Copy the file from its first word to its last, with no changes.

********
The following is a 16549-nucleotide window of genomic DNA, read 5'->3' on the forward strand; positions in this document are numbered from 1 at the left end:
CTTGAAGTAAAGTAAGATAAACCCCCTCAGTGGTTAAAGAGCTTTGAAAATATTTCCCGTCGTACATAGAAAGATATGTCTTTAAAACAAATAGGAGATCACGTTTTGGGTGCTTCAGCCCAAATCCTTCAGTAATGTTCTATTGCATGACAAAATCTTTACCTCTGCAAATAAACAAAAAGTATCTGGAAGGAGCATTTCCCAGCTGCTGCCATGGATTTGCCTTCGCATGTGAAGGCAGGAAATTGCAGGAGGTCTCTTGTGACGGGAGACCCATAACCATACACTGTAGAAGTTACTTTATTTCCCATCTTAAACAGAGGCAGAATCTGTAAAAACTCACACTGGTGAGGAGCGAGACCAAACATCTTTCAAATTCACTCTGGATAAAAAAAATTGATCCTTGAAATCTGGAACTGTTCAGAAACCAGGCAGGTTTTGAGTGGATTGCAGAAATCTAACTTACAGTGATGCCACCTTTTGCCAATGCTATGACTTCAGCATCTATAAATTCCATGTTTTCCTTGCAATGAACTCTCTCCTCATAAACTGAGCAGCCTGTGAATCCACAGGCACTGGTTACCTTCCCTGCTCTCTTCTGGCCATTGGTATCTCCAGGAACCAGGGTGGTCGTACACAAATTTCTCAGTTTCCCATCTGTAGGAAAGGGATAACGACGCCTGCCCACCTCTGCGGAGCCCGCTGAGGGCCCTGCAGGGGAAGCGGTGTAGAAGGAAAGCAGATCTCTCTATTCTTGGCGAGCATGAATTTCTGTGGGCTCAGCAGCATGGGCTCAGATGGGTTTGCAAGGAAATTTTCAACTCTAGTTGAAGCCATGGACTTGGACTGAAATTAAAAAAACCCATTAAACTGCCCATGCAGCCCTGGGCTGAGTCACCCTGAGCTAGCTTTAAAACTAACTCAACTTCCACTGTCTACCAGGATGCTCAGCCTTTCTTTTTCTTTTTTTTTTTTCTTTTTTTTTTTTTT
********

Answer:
The following is a 16549-nucleotide window of genomic DNA, read 5'->3' on the forward strand; positions in this document are numbered from 1 at the left end:
CTTGAAGTAAAGTAAGATAAACCCCCTCAGTGGTTAAAGAGCTTTGAAAATATTTCCCGTCGTACATAGAAAGATATGTCTTTAAAACAAATAGGAGATCACGTTTTGGGTGCTTCAGCCCAAATCCTTCAGTAATGTTCTATTGCATGACAAAATCTTTACCTCTGCAAATAAACAAAAAGTATCTGGAAGGAGCATTTCCCAGCTGCTGCCATGGATTTGCCTTCGCATGTGAAGGCAGGAAATTGCAGGAGGTCTCTTGTGACGGGAGACCCATAACCATACACTGTAGAAGTTACTTTATTTCCCATCTTAAACAGAGGCAGAATCTGTAAAAACTCACACTGGTGAGGAGCGAGACCAAACATCTTTCAAATTCACTCTGGATAAAAAAAATTGATCCTTGAAATCTGGAACTGTTCAGAAACCAGGCAGGTTTTGAGTGGATTGCAGAAATCTAACTTACAGTGATGCCACCTTTTGCCAATGCTATGACTTCAGCATCTATAAATTCCATGTTTTCCTTGCAATGAACTCTCTCCTCATAAACTGAGCAGCCTGTGAATCCACAGGCACTGGTTACCTTCCCTGCTCTCTTCTGGCCATTGGTATCTCCAGGAACCAGGGTGGTCGTACACAAATTTCTCAGTTTCCCATCTGTAGGAAAGGGATAACGACGCCTGCCCACCTCTGCGGAGCCCGCTGAGGGCCCTGCAGGGGAAGCGGTGTAGAAGGAAAGCAGATCTCTCTATTCTTGGCGAGCATGAATTTCTGTGGGCTCAGCAGCATGGGCTCAGATGGGTTTGCAAGGAAATTTTCAACTCTAGTTGAAGCCATGGACTTGGACTGAAATTAAAAAAACCCATTAAACTGCCCATGCAGCCCTGGGCTGAGTCACCCTGAGCTAGCTTTAAAACTAACTCAACTTCCACTGTCTACCAGGATGCTCAGCCTTTCTTTTTCTTTTTTTTTTTTCTTTTTTTTTTTTTT